Tuesday, March 31, 2009

new orange flowers

orange on the dresser 

This past week got some orange flowers that are just so beautiful and the florist chose all orange just for the woodcutter. He is such a thoughtful guy. 

Saturday, March 28, 2009

quilters room

embroidery of crazy quilt panel
this shows the work on the panel I brought home from Manassas last Sunday. Slow but steady progress. You also see the gray damask in the center which came from Richard's fancy Italian shorts mom dissected for me to include a memento. 
I saw these bottles in an old Italian grocery  found hidden in the DC Wholesale Market district after Dan Vera's poetry reading earlier this week while on my way home with some long time residents who gave me a ride home to Brookland from the reading. I can't drink this sort of stuff because it is to acidic but it does have a great orange color to enjoy. 
crazy quilt set up

Last weekend I made a trip to Manassas Virginia for a couple nights. 
Mother offered to let me bring my crazy quilt parts back out to her house and use one room to spread it out and get back to work putting the whole thing together. What a boon this room is to my quilt project. I do not have room in Washington DC in our apartment to work on anything bigger than a single panel. Last weekend at Mom's suggestion before we left to go see the big quilt show we set up the equipment in the room for my project so it would be ready when we got home. I opened up the box that has been stored in a closet floor for several years which is full of materials. It had a number of pieces I had forgotten about making. These are extra blocks of crazy patched  background fabric, almost ready to embroidery and add to the quilt top. I include some photos of my work room and panels on the bed once it was all laid out and set up. I am using the old Singer treadle  sewing machine my Grandmother Nunley left me as a table for my mother's more modern electric 1960 portable Singer. I have an ironing board to press seams and connect parts from Great Aunt Mary Ellen with my mother's vintage steam iron. After attending the big quilt show, where we saw nothing quite like my project, we went to lunch and rested our dogs after two hours of standing on hard concrete floors. Then first thing after breakfast Sunday I got to work using the great light that fills this room with a north east exposure. I spent about 5 hours working on two panels. Mom offered plenty of team spirit and encouragement and she ripped seams of some fancy Italian damask shorts I wanted to use in the new panels. That was a pair of shorts that belonged to one of my friends from Pratt Institute who died of AIDS in 1992 Richard Hoffman. Before dark  I packed up one panel with muslin backing brought it and my embroidery kit  home to DC where I am slowly filling in the embroidery of the center. This new panel will in turn will be connected to the side or top of the panels you see laid out on the bed in my photos. Then all those edges of panels will have areas of connections that still need to be embroidered to finish off the top. I expect that will take most of this year to complete if my arthritis in my spine doesn't kick up requiring me to take another break. I began this crazy quilt in 1999 and took a few years off due to spinal arthritis three times over these past ten years. I hope this year to put it all to bed now that I have a place to spread out and work when I visit Manassas and Mom.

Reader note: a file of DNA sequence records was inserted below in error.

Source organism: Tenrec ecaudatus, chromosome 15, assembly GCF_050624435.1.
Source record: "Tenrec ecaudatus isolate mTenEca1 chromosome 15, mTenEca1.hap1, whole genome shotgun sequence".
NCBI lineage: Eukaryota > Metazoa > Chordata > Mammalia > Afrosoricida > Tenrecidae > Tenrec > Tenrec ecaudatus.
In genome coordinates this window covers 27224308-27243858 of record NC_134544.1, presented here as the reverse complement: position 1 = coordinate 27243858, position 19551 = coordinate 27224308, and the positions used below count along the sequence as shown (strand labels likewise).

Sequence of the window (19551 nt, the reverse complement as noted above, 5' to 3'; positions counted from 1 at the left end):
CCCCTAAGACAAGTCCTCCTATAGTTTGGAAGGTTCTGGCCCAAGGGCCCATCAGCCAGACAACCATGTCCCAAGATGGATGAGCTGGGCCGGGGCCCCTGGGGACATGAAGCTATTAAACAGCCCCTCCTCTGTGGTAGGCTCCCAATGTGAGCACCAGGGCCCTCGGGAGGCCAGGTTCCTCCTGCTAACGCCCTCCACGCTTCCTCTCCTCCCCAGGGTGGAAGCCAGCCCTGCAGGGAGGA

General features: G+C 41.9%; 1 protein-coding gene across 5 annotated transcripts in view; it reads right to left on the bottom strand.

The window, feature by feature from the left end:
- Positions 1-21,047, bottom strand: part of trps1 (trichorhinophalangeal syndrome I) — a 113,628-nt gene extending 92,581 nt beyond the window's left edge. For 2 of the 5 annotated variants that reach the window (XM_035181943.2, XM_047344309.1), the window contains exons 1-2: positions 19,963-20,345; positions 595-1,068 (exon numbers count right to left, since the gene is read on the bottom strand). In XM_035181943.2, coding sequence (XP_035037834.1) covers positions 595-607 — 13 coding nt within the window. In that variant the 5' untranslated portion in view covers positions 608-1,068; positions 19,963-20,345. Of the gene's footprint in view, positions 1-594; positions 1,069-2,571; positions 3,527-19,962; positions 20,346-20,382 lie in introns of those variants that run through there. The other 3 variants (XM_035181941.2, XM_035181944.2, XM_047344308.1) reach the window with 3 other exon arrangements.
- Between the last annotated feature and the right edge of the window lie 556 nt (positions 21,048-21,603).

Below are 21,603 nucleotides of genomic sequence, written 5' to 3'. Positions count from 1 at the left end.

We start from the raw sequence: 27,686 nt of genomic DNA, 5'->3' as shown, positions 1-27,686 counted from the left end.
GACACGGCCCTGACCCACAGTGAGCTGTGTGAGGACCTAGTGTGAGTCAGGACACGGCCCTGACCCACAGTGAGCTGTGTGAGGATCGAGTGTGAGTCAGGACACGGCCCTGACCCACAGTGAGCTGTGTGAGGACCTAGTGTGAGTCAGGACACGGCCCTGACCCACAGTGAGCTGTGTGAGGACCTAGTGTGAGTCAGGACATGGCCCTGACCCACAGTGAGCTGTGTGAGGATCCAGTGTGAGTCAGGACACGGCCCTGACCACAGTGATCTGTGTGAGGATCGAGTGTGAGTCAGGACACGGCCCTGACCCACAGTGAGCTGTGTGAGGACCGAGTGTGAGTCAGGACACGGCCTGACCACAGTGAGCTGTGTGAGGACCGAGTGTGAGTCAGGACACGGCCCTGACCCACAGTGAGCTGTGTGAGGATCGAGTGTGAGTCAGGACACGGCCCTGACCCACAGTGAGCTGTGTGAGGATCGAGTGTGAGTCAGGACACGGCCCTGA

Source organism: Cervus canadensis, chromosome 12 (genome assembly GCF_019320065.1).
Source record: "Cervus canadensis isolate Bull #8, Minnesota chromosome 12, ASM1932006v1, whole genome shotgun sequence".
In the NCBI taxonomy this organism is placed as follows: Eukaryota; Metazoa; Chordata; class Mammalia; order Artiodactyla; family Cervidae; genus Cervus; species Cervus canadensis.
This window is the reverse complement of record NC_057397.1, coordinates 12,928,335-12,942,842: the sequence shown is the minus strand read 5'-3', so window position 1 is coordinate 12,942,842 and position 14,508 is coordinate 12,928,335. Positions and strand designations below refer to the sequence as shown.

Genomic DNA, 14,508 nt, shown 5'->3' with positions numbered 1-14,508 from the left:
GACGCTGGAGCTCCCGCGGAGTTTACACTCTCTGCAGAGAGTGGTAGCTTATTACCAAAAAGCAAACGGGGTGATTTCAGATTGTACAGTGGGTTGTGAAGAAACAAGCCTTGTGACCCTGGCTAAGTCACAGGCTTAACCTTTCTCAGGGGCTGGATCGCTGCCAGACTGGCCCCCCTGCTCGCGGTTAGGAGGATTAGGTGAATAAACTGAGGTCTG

Tuesday, March 24, 2009

orange tulips

This past week Keith got a bunch of Orange Dutch tulips for mom. I delivered them and spent a few days with her enjoying them and quilts at a show at the Prince William County Fair Grounds. I have lots of pictures to share. The quilts I liked I took photos of and tried to get some detail shots. Those  are on my flickr.com photo pages in a set titled Quilt Show

Wednesday, March 11, 2009

quilting- in my life

this is a family portrait that includes my paternal grandfather as a 5 or 6 year old boy center who was a champion speller and rode horse over the mountains to visit his sweetheart and deliver US Postals. His nick name was Judge and his father there on the left was nicknamed Squire. This was a German/Irish Appalachian family that ended up with 9 kids by the time they finished growing.  

It was made when she was a teenager for use once she was married, then it was passed down to great aunt MaryEllen then my mother Phyllis.